Balancing error and dissipation in computing
Published Web Locationhttps://doi.org/10.1103/physrevresearch.2.033524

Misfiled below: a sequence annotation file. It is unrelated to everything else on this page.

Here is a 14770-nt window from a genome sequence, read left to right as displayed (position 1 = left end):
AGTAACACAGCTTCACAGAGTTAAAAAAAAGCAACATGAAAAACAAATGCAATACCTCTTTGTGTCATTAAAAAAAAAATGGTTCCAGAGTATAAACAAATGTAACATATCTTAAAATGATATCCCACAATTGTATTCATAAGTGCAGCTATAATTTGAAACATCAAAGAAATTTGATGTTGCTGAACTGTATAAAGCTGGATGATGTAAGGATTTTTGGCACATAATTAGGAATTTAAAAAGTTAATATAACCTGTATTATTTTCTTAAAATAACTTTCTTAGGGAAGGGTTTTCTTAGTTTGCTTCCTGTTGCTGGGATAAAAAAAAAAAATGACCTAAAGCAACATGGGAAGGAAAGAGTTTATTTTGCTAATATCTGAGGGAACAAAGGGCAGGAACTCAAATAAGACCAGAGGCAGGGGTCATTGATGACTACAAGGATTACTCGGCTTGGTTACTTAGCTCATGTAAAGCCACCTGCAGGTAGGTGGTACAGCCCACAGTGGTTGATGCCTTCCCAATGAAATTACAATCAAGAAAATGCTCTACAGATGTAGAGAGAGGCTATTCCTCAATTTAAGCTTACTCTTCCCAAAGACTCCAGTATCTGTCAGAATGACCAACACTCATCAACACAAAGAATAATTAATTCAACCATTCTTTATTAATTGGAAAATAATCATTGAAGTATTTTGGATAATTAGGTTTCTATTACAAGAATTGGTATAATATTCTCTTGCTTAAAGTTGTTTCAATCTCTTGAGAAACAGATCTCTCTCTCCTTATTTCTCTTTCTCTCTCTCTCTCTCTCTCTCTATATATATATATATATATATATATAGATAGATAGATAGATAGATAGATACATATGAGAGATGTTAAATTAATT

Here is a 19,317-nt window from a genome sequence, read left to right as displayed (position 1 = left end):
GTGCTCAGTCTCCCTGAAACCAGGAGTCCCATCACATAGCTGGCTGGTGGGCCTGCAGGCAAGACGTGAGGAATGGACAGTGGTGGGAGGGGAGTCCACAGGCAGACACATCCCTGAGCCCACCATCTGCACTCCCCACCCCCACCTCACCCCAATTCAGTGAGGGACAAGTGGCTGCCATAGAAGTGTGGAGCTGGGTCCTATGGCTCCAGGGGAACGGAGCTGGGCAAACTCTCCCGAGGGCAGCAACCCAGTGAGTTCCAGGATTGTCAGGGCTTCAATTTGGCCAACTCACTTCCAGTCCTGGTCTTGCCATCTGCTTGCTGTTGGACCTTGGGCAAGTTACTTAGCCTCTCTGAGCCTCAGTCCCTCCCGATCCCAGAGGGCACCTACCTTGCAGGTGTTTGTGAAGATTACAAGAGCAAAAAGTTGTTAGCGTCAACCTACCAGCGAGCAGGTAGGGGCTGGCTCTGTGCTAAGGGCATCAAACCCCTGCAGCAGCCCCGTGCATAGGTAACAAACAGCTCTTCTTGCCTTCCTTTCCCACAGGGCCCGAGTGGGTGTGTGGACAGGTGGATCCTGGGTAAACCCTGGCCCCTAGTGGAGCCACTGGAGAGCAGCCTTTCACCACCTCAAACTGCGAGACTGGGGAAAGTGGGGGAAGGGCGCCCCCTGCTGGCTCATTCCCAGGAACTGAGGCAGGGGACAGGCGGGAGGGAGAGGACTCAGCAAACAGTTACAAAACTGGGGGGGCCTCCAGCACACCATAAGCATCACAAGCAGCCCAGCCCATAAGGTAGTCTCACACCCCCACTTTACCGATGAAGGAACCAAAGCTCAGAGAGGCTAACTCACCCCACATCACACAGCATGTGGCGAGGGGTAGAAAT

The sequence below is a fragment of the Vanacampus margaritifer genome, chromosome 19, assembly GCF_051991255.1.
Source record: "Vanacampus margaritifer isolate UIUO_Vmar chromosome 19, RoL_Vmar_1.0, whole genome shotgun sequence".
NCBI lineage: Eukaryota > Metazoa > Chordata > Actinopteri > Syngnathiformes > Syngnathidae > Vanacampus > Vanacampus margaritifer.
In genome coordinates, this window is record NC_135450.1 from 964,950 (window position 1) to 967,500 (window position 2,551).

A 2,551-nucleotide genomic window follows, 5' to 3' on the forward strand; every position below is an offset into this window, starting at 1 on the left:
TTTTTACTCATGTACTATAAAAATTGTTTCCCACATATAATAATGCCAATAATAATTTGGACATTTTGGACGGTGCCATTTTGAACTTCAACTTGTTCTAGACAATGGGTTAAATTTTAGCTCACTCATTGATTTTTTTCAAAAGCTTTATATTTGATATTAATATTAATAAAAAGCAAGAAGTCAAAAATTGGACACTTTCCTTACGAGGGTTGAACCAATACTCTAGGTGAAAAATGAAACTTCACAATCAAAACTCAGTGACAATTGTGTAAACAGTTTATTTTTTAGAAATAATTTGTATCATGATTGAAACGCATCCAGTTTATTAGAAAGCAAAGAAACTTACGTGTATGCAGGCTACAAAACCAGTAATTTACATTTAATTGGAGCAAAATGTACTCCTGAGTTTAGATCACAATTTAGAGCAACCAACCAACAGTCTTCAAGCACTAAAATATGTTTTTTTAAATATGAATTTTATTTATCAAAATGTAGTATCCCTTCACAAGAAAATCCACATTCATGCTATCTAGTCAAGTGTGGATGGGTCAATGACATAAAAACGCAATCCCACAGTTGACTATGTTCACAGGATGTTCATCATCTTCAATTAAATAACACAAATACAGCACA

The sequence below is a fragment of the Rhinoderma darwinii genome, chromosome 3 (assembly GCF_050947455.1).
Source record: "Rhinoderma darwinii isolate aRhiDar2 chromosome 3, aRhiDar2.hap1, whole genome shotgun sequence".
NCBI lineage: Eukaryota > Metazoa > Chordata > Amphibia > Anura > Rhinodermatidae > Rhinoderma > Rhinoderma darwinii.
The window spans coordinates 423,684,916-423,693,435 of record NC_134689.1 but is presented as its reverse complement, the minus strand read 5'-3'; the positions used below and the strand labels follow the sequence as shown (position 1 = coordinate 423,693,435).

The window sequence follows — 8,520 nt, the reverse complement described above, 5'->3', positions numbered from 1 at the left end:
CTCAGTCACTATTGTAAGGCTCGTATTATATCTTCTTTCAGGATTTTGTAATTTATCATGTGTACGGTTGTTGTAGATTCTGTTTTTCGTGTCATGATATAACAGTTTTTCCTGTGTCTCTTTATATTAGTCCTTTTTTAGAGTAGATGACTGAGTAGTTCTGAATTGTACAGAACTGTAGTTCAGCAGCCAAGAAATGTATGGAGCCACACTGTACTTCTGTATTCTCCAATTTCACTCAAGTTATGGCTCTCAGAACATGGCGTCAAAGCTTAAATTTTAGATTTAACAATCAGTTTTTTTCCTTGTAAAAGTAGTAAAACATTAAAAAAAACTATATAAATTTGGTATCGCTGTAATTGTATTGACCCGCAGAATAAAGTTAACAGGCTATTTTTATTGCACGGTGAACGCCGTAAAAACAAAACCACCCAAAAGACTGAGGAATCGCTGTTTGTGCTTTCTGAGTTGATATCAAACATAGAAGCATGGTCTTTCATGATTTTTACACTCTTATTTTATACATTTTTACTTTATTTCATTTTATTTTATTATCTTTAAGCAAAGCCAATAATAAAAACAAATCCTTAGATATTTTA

Modern digital electronics support remarkably reliable computing, especially given the challenge of controlling nanoscale logical components that interact in fluctuating environments. However, we demonstrate that the high-reliability limit is subject to a fundamental error-energy-efficiency tradeoff that arises from time-symmetric control: Requiring a low probability of error causes energy consumption to diverge as the logarithm of the inverse error rate for nonreciprocal logical transitions. The reciprocity (self-invertibility) of a computation is a stricter condition for thermodynamic efficiency than logical reversibility (invertibility), the latter being the root of Landauer's work bound on erasing information. Beyond engineered computation, the results identify a generic error-dissipation tradeoff in steady-state transformations of genetic information carried out by biological organisms. The lesson is that computational dissipation under time-symmetric control cannot reach, and is often far above, the Landauer limit. In this way, time-asymmetry becomes a design principle for thermodynamically efficient computing.